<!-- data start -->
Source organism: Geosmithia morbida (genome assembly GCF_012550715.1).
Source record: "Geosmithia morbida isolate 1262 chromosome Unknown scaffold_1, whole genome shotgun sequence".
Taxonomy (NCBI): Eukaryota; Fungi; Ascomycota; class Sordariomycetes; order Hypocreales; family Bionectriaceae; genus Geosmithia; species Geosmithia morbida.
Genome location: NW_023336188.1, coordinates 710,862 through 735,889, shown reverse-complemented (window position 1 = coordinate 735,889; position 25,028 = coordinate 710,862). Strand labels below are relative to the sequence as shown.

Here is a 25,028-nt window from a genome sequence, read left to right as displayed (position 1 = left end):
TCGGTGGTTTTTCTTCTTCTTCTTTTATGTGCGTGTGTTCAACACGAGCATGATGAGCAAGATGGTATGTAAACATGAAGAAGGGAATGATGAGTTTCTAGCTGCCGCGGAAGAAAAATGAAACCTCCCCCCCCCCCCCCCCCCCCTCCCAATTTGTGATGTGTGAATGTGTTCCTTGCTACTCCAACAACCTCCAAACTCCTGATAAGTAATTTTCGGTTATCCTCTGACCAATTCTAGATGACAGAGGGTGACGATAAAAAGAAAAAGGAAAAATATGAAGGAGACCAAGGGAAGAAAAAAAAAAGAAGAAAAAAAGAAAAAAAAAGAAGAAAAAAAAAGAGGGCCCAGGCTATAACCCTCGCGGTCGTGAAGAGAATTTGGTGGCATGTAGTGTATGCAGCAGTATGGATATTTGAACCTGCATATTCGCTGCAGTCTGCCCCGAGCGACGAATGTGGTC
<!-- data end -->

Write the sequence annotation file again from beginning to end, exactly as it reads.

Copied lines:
Source organism: Geosmithia morbida (genome assembly GCF_012550715.1).
Source record: "Geosmithia morbida isolate 1262 chromosome Unknown scaffold_1, whole genome shotgun sequence".
Taxonomy (NCBI): Eukaryota; Fungi; Ascomycota; class Sordariomycetes; order Hypocreales; family Bionectriaceae; genus Geosmithia; species Geosmithia morbida.
Genome location: NW_023336188.1, coordinates 710,862 through 735,889, shown reverse-complemented (window position 1 = coordinate 735,889; position 25,028 = coordinate 710,862). Strand labels below are relative to the sequence as shown.

Here is a 25,028-nt window from a genome sequence, read left to right as displayed (position 1 = left end):
TCGGTGGTTTTTCTTCTTCTTCTTTTATGTGCGTGTGTTCAACACGAGCATGATGAGCAAGATGGTATGTAAACATGAAGAAGGGAATGATGAGTTTCTAGCTGCCGCGGAAGAAAAATGAAACCTCCCCCCCCCCCCCCCCCCCCTCCCAATTTGTGATGTGTGAATGTGTTCCTTGCTACTCCAACAACCTCCAAACTCCTGATAAGTAATTTTCGGTTATCCTCTGACCAATTCTAGATGACAGAGGGTGACGATAAAAAGAAAAAGGAAAAATATGAAGGAGACCAAGGGAAGAAAAAAAAAAGAAGAAAAAAAGAAAAAAAAAGAAGAAAAAAAAAGAGGGCCCAGGCTATAACCCTCGCGGTCGTGAAGAGAATTTGGTGGCATGTAGTGTATGCAGCAGTATGGATATTTGAACCTGCATATTCGCTGCAGTCTGCCCCGAGCGACGAATGTGGTC